For two important reasons, I never should have entertained the notion. First of all, Malagasy do not 'hike;' it is not that the word doesn't exist, the entire concept, culturally speaking, doesn't exist. Exempting the village stroll, one can generally say that a person away from home is headed somewhere definite, though not necessarily in a timely manner. Which brings me to my second point: it is now midday and it is hot- I mean Charleston in August hot. Our little jaunt was in direct violation of the sacred provision of the Malagasy lifestyle that during the hours of such heat, say from eleven to four each day, no one be required or expected to move more than three feet in any direction. And here we were, traipsing through the woods at high noon like Robinhood Men in Tights. No doubt, something was up.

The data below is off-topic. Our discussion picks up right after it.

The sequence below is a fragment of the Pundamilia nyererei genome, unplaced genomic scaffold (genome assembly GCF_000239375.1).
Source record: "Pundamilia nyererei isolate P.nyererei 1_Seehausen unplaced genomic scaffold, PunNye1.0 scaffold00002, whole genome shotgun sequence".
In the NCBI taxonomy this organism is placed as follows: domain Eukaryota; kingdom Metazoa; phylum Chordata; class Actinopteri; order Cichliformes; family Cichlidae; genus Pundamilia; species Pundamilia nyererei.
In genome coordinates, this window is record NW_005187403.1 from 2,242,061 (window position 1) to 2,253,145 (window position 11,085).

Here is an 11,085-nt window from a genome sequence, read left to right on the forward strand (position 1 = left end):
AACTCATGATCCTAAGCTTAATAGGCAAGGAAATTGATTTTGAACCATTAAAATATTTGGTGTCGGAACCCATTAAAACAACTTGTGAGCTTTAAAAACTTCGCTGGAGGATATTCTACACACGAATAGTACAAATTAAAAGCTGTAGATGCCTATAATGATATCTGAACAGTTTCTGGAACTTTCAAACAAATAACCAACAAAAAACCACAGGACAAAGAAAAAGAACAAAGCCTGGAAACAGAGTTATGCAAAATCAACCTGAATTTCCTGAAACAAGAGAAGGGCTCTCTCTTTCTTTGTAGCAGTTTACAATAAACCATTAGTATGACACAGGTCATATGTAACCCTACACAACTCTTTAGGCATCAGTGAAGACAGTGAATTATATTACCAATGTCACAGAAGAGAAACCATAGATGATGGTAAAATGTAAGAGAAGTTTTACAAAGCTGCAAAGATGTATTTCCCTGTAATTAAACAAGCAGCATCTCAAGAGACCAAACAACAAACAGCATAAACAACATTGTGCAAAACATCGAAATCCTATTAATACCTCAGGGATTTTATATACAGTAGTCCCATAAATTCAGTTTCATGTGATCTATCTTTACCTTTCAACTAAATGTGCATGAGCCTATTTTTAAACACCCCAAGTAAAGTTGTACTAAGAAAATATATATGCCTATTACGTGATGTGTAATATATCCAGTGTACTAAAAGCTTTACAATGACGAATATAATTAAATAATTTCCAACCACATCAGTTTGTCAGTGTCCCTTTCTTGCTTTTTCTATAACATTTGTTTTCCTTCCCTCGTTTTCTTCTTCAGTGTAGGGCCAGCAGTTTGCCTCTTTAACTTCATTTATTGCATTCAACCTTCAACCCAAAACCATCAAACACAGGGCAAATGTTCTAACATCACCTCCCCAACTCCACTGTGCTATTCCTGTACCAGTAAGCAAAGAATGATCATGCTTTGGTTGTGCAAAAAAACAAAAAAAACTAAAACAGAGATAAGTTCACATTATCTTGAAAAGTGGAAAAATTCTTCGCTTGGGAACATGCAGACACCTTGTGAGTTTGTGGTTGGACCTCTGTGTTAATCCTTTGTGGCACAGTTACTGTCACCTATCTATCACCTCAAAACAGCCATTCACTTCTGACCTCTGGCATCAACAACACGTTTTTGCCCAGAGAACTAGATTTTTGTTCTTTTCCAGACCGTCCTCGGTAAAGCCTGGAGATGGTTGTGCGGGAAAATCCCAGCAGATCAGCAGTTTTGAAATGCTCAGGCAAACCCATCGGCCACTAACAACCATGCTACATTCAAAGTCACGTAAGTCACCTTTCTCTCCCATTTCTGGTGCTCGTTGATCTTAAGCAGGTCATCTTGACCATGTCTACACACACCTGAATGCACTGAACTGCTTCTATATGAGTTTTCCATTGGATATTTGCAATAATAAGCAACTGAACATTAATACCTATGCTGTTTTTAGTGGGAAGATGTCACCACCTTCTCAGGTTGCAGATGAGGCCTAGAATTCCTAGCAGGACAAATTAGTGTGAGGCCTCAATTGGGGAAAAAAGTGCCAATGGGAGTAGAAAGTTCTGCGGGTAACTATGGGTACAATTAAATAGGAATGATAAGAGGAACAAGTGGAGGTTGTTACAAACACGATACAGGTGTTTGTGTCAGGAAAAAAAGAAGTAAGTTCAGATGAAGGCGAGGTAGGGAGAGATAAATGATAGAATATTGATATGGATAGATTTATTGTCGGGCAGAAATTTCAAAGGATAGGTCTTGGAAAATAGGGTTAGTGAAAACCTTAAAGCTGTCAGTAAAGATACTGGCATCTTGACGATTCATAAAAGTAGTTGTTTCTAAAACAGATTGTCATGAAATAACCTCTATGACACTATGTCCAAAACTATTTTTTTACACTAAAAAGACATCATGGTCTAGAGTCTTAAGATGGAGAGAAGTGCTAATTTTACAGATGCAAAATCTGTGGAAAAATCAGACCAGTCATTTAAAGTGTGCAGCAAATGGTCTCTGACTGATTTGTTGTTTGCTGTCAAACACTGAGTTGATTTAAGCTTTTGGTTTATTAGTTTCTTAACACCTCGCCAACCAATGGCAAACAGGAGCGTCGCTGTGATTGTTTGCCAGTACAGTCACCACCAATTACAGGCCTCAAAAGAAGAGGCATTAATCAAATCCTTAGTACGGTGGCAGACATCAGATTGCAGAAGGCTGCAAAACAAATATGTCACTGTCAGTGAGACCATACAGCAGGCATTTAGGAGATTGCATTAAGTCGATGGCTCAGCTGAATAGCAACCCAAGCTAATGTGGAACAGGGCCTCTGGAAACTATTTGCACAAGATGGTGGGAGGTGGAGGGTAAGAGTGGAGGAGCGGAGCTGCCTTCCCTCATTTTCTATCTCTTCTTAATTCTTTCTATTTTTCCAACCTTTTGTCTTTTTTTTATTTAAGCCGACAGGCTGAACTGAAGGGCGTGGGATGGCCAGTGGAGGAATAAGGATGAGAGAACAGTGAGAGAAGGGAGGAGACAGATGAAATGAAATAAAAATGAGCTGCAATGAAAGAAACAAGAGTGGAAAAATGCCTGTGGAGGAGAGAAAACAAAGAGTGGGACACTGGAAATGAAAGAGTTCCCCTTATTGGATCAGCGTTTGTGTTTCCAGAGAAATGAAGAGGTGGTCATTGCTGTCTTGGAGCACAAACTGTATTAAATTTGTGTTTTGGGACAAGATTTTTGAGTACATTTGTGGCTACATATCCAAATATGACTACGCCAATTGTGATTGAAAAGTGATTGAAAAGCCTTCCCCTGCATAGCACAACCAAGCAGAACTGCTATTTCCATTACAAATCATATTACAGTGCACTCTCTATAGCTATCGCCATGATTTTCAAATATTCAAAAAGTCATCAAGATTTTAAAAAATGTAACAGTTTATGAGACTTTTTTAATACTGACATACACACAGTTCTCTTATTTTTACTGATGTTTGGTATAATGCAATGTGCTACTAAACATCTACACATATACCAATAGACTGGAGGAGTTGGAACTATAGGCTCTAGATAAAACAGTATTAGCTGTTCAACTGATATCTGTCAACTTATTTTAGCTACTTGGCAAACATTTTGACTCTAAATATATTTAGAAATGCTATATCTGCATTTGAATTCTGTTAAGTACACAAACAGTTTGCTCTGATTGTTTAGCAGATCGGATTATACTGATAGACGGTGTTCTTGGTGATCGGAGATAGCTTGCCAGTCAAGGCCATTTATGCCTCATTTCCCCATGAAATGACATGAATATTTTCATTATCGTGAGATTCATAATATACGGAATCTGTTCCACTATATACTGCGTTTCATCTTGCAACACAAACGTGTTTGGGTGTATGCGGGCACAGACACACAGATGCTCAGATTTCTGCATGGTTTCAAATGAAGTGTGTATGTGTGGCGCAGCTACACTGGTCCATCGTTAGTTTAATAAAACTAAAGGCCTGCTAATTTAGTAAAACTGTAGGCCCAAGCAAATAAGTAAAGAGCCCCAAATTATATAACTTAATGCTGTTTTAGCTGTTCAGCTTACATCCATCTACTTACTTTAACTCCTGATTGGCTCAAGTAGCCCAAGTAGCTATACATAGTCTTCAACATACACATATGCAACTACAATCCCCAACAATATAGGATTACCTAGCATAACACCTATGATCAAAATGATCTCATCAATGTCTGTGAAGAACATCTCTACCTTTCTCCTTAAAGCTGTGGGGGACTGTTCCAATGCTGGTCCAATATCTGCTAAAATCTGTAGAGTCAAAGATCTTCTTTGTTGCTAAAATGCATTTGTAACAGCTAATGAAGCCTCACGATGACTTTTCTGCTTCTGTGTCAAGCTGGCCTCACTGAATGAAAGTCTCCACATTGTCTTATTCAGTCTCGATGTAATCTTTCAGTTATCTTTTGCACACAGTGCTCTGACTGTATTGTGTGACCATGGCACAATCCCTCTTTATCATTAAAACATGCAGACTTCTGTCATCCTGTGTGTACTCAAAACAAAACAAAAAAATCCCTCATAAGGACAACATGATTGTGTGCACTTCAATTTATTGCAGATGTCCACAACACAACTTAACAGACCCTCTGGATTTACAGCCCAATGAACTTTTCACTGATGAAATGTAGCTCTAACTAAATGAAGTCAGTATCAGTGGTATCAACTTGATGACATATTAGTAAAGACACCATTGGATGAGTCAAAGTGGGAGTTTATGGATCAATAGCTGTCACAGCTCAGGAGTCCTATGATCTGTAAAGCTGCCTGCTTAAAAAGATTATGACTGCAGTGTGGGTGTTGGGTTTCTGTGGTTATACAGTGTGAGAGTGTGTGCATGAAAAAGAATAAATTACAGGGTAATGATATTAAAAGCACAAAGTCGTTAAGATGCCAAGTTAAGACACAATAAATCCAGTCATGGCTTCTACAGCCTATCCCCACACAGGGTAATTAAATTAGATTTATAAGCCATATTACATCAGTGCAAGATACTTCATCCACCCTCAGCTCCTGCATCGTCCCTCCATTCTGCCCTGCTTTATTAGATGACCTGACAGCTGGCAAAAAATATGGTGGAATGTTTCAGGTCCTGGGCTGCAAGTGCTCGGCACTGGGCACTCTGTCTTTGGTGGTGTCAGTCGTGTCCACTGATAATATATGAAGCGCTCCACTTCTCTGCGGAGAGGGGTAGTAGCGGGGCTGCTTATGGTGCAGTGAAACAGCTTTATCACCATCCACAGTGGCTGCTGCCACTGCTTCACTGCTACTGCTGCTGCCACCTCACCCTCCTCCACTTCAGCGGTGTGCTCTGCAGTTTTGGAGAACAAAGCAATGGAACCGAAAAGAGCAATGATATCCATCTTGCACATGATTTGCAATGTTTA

So, I should hardly have been surprised when we came into a clearing and were met with the silence of hundreds of expectant eyes. When I say silence, I mean dead silence, the kind of silence where, had I been in the States, I would have done that awkward leg motion that implies one can only hear crickets. Not shockingly though, a fair number of the silent eyes had already found there way to the tall, white girl with Jimmy Neutron-hair, so I thought it best not to attract further attention.

Fortunately, we were soon led to a long table, where heaping bowls of rice quickly appeared. Being of the personal opinion that food immeasurably improves any situation, I was cheered by the site, though I have never been much of a fan of eating as a spectator sport. But my fear of a hundred pair of eyes following spoon's journey from plate to mouth went unrealized, for, as we dug in, the solemn air lifted. The clapping and stomping, singing and dancing began and all returned to its usual lively state. Things were proceeding- dare I say- with relative normalcy, until they brought out the bull.